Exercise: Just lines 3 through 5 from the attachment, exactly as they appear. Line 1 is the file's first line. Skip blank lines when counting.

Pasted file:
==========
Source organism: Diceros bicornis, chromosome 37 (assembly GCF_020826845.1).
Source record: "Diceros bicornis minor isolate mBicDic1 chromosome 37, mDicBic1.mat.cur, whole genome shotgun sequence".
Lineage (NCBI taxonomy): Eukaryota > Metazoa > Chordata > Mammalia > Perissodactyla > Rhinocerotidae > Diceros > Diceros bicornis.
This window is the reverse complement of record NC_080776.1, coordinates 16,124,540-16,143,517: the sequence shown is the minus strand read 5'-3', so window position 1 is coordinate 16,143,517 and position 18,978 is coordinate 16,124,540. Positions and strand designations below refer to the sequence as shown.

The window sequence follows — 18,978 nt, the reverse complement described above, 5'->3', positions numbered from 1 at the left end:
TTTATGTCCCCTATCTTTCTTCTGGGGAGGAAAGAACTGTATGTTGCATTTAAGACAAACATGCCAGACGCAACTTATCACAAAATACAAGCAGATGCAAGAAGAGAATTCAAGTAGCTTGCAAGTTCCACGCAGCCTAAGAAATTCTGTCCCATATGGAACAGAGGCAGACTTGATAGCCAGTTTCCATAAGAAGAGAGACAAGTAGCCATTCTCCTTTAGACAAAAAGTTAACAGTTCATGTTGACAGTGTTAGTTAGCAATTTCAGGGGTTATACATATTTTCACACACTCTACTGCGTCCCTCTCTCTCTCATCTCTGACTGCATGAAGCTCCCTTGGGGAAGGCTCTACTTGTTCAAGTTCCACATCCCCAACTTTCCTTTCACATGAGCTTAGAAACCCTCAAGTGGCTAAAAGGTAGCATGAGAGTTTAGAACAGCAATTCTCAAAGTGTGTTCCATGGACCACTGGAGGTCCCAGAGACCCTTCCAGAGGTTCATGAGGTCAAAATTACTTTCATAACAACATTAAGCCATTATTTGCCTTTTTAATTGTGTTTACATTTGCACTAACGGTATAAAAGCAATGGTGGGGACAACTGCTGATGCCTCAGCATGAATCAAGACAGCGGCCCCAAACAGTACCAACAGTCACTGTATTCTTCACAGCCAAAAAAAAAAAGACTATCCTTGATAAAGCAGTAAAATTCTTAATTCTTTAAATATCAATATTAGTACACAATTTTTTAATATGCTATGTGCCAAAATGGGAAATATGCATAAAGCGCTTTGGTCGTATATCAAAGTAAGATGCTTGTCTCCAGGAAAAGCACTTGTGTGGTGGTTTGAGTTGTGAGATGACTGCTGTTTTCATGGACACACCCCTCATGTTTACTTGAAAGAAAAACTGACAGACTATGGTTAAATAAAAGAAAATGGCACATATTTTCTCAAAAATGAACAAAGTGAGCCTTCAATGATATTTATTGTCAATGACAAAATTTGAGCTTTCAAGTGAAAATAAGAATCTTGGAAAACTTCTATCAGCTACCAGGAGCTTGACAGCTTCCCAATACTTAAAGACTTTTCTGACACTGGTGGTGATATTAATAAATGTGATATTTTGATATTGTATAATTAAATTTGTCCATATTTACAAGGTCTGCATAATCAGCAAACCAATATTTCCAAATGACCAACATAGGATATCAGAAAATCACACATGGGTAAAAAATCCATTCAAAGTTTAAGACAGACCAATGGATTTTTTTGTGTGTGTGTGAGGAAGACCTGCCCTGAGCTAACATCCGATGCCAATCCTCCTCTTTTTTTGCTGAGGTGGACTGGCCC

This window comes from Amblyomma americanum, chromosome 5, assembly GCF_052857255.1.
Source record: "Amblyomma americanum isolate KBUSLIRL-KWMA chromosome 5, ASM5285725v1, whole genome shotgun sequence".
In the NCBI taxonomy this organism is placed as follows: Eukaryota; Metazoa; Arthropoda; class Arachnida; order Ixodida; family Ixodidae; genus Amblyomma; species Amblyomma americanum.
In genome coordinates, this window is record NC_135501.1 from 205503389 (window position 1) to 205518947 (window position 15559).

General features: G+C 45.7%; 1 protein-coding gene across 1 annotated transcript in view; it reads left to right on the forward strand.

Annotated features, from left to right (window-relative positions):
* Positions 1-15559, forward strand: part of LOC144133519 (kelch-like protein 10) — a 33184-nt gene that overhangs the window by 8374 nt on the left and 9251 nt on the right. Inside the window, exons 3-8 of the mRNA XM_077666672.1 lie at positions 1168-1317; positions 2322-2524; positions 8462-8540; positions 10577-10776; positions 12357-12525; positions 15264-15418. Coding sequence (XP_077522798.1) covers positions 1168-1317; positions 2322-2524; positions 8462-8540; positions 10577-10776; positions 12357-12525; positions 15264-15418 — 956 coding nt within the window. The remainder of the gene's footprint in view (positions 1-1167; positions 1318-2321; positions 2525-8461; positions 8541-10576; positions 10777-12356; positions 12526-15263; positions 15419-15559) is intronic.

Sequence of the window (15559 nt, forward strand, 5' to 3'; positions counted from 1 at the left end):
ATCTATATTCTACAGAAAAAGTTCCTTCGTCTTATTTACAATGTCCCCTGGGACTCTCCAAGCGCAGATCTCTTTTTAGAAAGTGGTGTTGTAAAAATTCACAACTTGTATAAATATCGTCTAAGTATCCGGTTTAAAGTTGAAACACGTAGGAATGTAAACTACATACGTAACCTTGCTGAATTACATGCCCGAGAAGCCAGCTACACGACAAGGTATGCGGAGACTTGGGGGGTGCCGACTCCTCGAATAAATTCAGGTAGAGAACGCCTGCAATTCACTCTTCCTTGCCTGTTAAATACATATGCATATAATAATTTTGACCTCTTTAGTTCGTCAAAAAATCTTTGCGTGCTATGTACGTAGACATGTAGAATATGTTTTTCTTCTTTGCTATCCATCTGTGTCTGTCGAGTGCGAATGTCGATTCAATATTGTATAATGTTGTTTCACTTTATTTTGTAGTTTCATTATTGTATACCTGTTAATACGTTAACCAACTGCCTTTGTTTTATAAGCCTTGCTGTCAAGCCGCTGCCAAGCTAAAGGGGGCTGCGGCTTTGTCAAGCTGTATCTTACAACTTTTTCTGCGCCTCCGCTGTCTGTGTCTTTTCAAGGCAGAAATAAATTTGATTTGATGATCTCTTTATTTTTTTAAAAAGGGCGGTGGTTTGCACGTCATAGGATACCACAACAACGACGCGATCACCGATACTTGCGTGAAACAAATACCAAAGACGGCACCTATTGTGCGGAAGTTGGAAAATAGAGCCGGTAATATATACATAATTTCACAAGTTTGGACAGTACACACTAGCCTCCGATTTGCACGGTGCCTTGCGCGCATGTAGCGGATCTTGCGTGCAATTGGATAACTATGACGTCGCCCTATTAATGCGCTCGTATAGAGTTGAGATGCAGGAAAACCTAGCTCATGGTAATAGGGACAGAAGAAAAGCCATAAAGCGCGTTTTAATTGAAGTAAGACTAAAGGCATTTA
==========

Lineage (NCBI taxonomy): Eukaryota > Metazoa > Chordata > Mammalia > Perissodactyla > Rhinocerotidae > Diceros > Diceros bicornis.
This window is the reverse complement of record NC_080776.1, coordinates 16,124,540-16,143,517: the sequence shown is the minus strand read 5'-3', so window position 1 is coordinate 16,143,517 and position 18,978 is coordinate 16,124,540. Positions and strand designations below refer to the sequence as shown.

The window sequence follows — 18,978 nt, the reverse complement described above, 5'->3', positions numbered from 1 at the left end: